Try to imagine how Patrick Kennedy felt. He couldn't unfasten his safety belt. Next thing you know he'd earned himself a return trip to Mayo, which his constituents back in Rhode Island think is named after a sandwich condiment. Saddest was the comment by fellow House member Jim Moran, no stranger himself to public displays of intoxicated passion. "I think he wants more than anything to earn his father's respect," Big Jim told the Washington Post, evidently unaware that much as dad would like to help his primary loyalties are to his Massachusetts constituents and not to escapees from that state.
Democratic diva Valerie "Eternal" Plame has better hair than her husband, we can now see, perhaps because his yellow streaks appear elsewhere on his body. No matter. Mrs. Wilson was self-outed at the White House Correspondents' Dinner the other Saturday, setting in motion a wild week that culminated with the announcement that she had sold her story for a modest $2.5 million to a Random House imprint. "We are all astonished by the richness of her storytelling," said the editor assigned to her book, a rather odd comment which left open the possibility her memoir will appear either in the fiction category or else as a loose-lipped nonfiction product that puts all the rest of the CIA's leakers to shame.
More reassuring was a little noticed report that at said Correspondents Dinner Mrs. Plame Wilson was observed chatting with Mr. Lyndon LaRouche, giving rise to informed speculation that all along Mrs. P-W has worked for MI6. Her book may thus have the scoop on who was behind the deaths of Princess Diana and her Egyptian escort. Not to mention who outed T.E. Lawrence, costing Ambassador Wilson a great many Mideast clients.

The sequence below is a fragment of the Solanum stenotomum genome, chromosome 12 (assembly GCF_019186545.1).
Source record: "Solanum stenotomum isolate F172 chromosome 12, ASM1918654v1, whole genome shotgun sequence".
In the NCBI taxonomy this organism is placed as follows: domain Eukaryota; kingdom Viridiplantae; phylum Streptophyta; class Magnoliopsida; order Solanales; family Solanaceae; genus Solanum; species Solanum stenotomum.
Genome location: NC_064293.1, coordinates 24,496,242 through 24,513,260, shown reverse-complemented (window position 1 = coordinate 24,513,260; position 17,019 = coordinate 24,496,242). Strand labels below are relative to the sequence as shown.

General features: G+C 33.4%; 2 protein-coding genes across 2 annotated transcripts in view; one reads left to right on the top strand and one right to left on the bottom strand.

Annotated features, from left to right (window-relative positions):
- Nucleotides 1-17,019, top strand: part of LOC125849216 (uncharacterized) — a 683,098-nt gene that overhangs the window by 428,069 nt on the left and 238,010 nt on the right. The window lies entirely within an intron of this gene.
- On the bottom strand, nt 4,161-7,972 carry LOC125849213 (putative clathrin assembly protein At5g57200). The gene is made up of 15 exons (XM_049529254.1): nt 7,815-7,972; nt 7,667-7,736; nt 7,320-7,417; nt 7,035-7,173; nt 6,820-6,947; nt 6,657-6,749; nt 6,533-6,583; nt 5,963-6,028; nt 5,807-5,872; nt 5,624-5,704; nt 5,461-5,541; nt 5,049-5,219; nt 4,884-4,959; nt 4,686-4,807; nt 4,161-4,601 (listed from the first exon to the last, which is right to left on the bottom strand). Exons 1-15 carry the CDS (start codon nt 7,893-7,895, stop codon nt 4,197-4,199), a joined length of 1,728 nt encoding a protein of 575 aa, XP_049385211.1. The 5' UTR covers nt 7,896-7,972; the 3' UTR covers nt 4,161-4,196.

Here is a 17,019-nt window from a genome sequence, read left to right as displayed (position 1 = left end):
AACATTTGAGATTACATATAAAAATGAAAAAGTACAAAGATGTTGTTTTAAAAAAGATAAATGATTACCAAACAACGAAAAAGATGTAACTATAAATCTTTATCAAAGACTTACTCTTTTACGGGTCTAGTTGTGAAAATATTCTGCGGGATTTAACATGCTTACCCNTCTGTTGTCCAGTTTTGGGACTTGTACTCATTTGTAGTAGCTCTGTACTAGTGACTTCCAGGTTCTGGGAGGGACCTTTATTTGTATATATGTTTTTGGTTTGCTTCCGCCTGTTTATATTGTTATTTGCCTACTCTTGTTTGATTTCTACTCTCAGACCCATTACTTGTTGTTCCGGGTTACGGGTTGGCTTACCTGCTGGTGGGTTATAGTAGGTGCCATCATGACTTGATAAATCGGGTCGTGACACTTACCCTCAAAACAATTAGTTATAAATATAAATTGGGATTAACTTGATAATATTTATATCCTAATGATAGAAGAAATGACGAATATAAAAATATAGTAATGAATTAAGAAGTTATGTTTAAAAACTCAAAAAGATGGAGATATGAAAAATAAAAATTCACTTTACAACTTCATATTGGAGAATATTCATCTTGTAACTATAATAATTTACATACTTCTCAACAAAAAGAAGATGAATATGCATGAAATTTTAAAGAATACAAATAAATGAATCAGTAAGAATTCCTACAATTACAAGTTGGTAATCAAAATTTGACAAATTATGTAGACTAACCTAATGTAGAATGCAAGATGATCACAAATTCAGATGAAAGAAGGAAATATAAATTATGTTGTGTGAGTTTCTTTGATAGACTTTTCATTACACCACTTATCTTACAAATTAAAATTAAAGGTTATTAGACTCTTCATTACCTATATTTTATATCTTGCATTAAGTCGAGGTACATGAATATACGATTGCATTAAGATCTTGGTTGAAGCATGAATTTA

Faster than you could say Don Rumsfeld, opposition gathered to the expected nomination of Lt. Gen. Michael Hayden to replace Porter Goss as director of central intelligence. Hayden clearly hasn't gone through the appropriate vetting process. To qualify, he would first have to retire, second, appear on This Week With Georgie Boy, and third, demand Rumsfeld's resignation. Somewhere along the way he would also have to appear on 60 Minutes to plug the new book that had been written for him.
House Democratic leader Nancy Pelosi has gone to the mattresses against the Bush administration. (We suspect she's chosen the Serta Sleeper brand.) At this rate, the entire White House is likely to tender its resignation before November 7, 2006, rather than face the wrath of mobs Ms. Pelosi so formidably represents. It's a precedent we heartily endorse. Rather than worry about removing anyone by resorting to impeachment or lawsuits or show trials, give them a chance to do the right and tender thing: quit. Thus, we have several choice candidates for resignation in mind, the targets whittled down during the Rumsfeld resignation wars.
For starters -- and all of these characters have been chosen at random -- Bill Clinton. It's high time he retroactively resign now for failing to do so before he got himself impeached. It would have been peachy to have had Al Gore as our unelected president and our nation spared the Florida 2000 ordeal and ever hotter summers and Gore-directed documentaries. We think John Kerry should resign -- he really never has explained why he chose to celebrate Christmas in Cambodia, a country that does not even observe the holiday. We feel Senator Hillary Clinton should resign, simply for marrying the wrong guy who's now abusing her further by trying to use her to get back into the White House. We think Barry Bonds should resign, and Kobe Bryant, even though they're not in the same league. Finally, we know as well as anyone that Sen. Ted Kennedy should resign for not bringing up his boy right, not to mention the boy himself for taking driving lessons from a dad like that.
There's another consideration: Can the Kennedy name ever recover once a carpetbagging representative of its younger generation has been marked for life as an Enemy of the Week?
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